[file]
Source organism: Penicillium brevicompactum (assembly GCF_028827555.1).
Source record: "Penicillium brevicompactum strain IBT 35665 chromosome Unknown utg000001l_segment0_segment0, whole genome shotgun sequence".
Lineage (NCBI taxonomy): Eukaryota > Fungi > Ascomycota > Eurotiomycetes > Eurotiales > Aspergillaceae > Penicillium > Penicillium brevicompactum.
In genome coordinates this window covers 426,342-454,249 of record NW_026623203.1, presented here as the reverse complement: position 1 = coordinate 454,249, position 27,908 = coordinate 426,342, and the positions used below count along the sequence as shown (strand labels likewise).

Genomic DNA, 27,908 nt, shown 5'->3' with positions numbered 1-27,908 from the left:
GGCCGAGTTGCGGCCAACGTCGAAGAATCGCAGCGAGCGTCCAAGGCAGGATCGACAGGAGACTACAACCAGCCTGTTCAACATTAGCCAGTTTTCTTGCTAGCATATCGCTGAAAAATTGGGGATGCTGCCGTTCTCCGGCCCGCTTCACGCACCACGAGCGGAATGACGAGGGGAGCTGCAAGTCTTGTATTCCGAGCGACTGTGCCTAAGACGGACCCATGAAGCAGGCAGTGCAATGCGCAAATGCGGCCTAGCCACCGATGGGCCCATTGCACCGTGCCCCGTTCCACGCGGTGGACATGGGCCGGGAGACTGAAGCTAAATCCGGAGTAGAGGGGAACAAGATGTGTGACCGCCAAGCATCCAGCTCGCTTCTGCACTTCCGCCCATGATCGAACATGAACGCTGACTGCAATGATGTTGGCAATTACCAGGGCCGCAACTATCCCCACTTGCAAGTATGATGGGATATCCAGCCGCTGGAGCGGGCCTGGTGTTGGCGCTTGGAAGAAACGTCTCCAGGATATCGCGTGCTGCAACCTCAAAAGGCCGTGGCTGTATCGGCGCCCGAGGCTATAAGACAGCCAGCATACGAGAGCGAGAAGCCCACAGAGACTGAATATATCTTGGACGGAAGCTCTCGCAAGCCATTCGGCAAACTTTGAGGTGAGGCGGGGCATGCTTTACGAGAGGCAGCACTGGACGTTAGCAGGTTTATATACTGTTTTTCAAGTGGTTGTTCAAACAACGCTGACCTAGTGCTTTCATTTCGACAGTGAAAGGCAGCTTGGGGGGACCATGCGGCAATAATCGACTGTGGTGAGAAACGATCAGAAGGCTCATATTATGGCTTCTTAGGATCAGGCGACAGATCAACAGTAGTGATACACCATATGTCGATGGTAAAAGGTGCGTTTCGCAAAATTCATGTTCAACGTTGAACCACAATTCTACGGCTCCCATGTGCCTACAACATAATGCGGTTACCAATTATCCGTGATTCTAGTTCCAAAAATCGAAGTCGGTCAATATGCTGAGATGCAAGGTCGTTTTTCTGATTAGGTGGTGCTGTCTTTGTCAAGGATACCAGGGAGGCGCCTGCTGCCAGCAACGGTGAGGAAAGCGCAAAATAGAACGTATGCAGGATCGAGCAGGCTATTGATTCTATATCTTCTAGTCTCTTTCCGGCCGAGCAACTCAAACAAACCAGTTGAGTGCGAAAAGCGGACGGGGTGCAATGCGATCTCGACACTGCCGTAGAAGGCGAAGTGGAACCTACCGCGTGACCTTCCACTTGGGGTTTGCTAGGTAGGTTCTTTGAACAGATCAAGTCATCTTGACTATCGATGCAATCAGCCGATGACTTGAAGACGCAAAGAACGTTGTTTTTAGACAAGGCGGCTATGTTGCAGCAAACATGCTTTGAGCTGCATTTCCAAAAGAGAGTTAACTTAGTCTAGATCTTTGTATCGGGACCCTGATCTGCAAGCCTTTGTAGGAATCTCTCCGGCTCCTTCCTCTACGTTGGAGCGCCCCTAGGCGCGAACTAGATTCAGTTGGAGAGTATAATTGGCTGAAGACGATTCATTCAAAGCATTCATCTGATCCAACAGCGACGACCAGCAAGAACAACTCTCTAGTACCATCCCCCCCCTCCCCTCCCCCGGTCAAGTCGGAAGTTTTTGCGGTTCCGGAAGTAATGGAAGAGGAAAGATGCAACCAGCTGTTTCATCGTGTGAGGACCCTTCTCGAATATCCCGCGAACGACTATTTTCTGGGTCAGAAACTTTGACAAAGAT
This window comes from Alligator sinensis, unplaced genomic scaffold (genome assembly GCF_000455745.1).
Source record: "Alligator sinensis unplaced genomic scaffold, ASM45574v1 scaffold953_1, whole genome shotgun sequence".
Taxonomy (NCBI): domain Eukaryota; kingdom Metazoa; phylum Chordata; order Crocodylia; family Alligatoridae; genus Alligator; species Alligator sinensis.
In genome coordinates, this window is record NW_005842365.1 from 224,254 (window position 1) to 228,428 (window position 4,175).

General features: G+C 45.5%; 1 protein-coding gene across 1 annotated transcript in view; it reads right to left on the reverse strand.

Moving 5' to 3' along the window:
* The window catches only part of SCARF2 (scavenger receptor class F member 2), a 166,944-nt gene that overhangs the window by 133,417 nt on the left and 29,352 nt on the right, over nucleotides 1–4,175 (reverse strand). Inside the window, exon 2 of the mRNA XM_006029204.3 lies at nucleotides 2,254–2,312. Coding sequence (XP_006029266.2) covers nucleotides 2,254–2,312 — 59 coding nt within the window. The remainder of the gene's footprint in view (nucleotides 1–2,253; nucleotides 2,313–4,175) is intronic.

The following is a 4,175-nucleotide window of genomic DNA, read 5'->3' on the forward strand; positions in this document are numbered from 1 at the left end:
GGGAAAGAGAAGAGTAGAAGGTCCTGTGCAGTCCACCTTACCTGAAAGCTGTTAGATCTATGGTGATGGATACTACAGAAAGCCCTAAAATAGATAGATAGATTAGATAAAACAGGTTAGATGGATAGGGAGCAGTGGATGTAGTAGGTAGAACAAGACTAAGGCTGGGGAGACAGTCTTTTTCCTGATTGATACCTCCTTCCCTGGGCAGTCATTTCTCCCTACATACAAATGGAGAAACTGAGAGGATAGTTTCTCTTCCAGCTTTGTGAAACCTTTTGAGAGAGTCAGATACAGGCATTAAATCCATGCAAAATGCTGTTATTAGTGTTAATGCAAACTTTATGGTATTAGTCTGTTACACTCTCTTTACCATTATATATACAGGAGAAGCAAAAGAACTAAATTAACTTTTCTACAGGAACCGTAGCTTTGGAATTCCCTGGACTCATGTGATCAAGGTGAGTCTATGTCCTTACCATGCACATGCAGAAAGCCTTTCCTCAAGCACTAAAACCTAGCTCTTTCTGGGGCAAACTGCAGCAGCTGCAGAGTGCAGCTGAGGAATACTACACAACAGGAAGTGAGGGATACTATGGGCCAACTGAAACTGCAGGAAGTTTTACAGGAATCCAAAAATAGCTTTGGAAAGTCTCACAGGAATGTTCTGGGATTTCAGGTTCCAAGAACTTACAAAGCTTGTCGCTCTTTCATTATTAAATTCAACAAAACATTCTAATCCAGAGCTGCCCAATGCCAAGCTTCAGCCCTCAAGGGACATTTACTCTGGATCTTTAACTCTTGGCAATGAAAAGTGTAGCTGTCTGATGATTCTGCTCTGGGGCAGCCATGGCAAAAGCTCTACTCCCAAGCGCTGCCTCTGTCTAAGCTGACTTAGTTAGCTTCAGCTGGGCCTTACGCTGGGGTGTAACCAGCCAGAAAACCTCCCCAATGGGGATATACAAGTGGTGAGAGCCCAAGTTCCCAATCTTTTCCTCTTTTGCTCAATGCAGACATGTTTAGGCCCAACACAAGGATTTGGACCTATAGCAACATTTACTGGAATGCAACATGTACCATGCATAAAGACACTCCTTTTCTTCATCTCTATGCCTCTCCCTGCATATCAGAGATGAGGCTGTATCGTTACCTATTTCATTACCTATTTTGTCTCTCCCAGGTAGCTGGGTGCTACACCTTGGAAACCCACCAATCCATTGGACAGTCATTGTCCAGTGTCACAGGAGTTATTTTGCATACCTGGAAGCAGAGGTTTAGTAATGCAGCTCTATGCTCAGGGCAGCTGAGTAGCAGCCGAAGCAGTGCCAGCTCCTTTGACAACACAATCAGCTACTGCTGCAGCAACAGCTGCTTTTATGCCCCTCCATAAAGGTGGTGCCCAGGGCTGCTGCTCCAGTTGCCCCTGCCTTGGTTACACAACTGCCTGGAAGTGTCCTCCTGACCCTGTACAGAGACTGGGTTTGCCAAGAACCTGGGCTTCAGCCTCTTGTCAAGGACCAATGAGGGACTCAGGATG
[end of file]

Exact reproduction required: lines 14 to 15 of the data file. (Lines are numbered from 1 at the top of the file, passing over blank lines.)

The following is a 4,175-nucleotide window of genomic DNA, read 5'->3' on the forward strand; positions in this document are numbered from 1 at the left end:
GGGAAAGAGAAGAGTAGAAGGTCCTGTGCAGTCCACCTTACCTGAAAGCTGTTAGATCTATGGTGATGGATACTACAGAAAGCCCTAAAATAGATAGATAGATTAGATAAAACAGGTTAGATGGATAGGGAGCAGTGGATGTAGTAGGTAGAACAAGACTAAGGCTGGGGAGACAGTCTTTTTCCTGATTGATACCTCCTTCCCTGGGCAGTCATTTCTCCCTACATACAAATGGAGAAACTGAGAGGATAGTTTCTCTTCCAGCTTTGTGAAACCTTTTGAGAGAGTCAGATACAGGCATTAAATCCATGCAAAATGCTGTTATTAGTGTTAATGCAAACTTTATGGTATTAGTCTGTTACACTCTCTTTACCATTATATATACAGGAGAAGCAAAAGAACTAAATTAACTTTTCTACAGGAACCGTAGCTTTGGAATTCCCTGGACTCATGTGATCAAGGTGAGTCTATGTCCTTACCATGCACATGCAGAAAGCCTTTCCTCAAGCACTAAAACCTAGCTCTTTCTGGGGCAAACTGCAGCAGCTGCAGAGTGCAGCTGAGGAATACTACACAACAGGAAGTGAGGGATACTATGGGCCAACTGAAACTGCAGGAAGTTTTACAGGAATCCAAAAATAGCTTTGGAAAGTCTCACAGGAATGTTCTGGGATTTCAGGTTCCAAGAACTTACAAAGCTTGTCGCTCTTTCATTATTAAATTCAACAAAACATTCTAATCCAGAGCTGCCCAATGCCAAGCTTCAGCCCTCAAGGGACATTTACTCTGGATCTTTAACTCTTGGCAATGAAAAGTGTAGCTGTCTGATGATTCTGCTCTGGGGCAGCCATGGCAAAAGCTCTACTCCCAAGCGCTGCCTCTGTCTAAGCTGACTTAGTTAGCTTCAGCTGGGCCTTACGCTGGGGTGTAACCAGCCAGAAAACCTCCCCAATGGGGATATACAAGTGGTGAGAGCCCAAGTTCCCAATCTTTTCCTCTTTTGCTCAATGCAGACATGTTTAGGCCCAACACAAGGATTTGGACCTATAGCAACATTTACTGGAATGCAACATGTACCATGCATAAAGACACTCCTTTTCTTCATCTCTATGCCTCTCCCTGCATATCAGAGATGAGGCTGTATCGTTACCTATTTCATTACCTATTTTGTCTCTCCCAGGTAGCTGGGTGCTACACCTTGGAAACCCACCAATCCATTGGACAGTCATTGTCCAGTGTCACAGGAGTTATTTTGCATACCTGGAAGCAGAGGTTTAGTAATGCAGCTCTATGCTCAGGGCAGCTGAGTAGCAGCCGAAGCAGTGCCAGCTCCTTTGACAACACAATCAGCTACTGCTGCAGCAACAGCTGCTTTTATGCCCCTCCATAAAGGTGGTGCCCAGGGCTGCTGCTCCAGTTGCCCCTGCCTTGGTTACACAACTGCCTGGAAGTGTCCTCCTGACCCTGTACAGAGACTGGGTTTGCCAAGAACCTGGGCTTCAGCCTCTTGTCAAGGACCAATGAGGGACTCAGGATG